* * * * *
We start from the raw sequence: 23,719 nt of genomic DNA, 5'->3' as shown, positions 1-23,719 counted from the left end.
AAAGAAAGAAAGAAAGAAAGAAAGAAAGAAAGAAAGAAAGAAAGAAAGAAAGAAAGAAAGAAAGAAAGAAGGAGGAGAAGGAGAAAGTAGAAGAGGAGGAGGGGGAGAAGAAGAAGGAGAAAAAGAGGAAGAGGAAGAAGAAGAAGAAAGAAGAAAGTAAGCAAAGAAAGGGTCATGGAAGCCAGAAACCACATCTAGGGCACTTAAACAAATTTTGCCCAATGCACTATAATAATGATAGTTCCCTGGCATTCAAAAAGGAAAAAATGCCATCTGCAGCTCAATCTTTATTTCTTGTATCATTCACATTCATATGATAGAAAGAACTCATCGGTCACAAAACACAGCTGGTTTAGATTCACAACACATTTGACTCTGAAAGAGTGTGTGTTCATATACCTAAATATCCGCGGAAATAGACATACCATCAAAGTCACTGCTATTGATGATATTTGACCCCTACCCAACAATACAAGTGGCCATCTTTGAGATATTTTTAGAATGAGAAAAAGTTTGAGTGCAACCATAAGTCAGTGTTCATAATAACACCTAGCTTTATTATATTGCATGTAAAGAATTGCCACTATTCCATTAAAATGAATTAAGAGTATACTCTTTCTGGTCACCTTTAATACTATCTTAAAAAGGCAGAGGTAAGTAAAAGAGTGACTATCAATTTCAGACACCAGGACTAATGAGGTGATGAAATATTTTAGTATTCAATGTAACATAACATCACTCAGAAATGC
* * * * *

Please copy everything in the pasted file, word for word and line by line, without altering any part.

We start from the raw sequence: 23,719 nt of genomic DNA, 5'->3' as shown, positions 1-23,719 counted from the left end.
AAAGAAAGAAAGAAAGAAAGAAAGAAAGAAAGAAAGAAAGAAAGAAAGAAAGAAAGAAAGAAAGAAAGAAGGAGGAGAAGGAGAAAGTAGAAGAGGAGGAGGGGGAGAAGAAGAAGGAGAAAAAGAGGAAGAGGAAGAAGAAGAAGAAAGAAGAAAGTAAGCAAAGAAAGGGTCATGGAAGCCAGAAACCACATCTAGGGCACTTAAACAAATTTTGCCCAATGCACTATAATAATGATAGTTCCCTGGCATTCAAAAAGGAAAAAATGCCATCTGCAGCTCAATCTTTATTTCTTGTATCATTCACATTCATATGATAGAAAGAACTCATCGGTCACAAAACACAGCTGGTTTAGATTCACAACACATTTGACTCTGAAAGAGTGTGTGTTCATATACCTAAATATCCGCGGAAATAGACATACCATCAAAGTCACTGCTATTGATGATATTTGACCCCTACCCAACAATACAAGTGGCCATCTTTGAGATATTTTTAGAATGAGAAAAAGTTTGAGTGCAACCATAAGTCAGTGTTCATAATAACACCTAGCTTTATTATATTGCATGTAAAGAATTGCCACTATTCCATTAAAATGAATTAAGAGTATACTCTTTCTGGTCACCTTTAATACTATCTTAAAAAGGCAGAGGTAAGTAAAAGAGTGACTATCAATTTCAGACACCAGGACTAATGAGGTGATGAAATATTTTAGTATTCAATGTAACATAACATCACTCAGAAATGC